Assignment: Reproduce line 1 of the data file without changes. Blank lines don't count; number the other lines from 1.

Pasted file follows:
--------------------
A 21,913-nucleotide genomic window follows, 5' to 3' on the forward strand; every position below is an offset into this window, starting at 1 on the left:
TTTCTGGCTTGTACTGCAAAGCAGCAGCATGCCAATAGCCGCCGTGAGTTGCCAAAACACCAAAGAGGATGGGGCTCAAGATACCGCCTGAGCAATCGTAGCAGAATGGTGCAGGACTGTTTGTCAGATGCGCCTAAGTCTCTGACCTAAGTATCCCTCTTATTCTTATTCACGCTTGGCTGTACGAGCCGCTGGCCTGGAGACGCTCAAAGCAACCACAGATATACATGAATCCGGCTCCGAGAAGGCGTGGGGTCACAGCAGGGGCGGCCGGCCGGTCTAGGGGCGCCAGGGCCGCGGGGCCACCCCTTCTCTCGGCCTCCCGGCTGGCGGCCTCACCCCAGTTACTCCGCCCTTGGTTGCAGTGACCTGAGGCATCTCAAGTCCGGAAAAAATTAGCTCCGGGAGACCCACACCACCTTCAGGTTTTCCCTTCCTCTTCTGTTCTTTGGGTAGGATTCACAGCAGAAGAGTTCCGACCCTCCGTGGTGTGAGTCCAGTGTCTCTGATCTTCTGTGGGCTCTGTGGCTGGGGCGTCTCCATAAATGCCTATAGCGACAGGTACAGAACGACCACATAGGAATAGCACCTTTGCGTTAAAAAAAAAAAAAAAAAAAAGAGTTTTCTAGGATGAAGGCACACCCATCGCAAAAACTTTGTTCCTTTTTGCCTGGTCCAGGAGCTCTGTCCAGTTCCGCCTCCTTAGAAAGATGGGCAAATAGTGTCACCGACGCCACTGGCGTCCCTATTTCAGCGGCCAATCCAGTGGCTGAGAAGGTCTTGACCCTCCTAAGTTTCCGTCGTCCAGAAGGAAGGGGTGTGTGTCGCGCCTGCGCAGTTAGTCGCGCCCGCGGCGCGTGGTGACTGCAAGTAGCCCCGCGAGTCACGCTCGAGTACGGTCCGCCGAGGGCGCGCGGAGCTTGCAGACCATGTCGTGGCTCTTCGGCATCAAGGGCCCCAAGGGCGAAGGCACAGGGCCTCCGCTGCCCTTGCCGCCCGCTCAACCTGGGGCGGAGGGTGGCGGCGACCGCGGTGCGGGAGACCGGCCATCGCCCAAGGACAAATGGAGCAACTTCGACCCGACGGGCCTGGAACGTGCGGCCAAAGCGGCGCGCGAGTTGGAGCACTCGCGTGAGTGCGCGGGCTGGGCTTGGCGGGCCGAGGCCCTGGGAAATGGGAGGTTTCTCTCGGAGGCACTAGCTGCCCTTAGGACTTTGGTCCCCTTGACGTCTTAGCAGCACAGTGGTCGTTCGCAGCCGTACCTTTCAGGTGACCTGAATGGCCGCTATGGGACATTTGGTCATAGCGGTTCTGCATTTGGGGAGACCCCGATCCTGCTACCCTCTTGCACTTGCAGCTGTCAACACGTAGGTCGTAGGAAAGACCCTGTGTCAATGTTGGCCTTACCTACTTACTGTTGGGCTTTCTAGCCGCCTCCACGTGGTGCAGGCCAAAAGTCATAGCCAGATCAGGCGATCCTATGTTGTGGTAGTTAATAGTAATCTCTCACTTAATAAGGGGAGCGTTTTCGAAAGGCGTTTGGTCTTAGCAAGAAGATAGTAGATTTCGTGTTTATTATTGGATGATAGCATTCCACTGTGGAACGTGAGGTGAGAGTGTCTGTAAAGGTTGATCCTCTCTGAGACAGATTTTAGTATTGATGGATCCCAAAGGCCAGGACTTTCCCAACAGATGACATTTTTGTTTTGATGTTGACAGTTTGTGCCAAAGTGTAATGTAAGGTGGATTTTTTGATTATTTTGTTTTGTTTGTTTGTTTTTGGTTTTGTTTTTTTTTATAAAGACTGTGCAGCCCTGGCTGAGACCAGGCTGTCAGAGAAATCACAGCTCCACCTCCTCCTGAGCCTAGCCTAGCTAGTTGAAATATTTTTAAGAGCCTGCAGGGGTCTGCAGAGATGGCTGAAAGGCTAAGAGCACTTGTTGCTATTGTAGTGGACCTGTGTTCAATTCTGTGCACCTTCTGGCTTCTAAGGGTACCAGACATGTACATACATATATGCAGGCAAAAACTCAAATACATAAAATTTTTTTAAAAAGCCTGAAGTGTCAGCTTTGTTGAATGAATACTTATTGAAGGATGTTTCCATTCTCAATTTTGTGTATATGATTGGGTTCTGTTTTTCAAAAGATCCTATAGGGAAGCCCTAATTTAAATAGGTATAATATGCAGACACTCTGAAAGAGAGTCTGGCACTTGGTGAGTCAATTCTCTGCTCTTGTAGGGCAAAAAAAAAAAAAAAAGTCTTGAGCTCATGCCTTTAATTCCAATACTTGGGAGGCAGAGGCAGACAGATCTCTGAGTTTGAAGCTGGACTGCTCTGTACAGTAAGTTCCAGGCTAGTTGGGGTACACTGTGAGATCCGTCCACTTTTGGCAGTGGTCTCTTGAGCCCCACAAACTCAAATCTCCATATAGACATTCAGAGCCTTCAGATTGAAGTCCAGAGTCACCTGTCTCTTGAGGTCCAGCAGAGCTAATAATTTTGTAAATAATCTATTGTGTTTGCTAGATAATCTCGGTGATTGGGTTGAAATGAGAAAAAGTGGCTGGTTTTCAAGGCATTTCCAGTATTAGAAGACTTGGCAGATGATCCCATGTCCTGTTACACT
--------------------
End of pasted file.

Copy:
A 21,913-nucleotide genomic window follows, 5' to 3' on the forward strand; every position below is an offset into this window, starting at 1 on the left: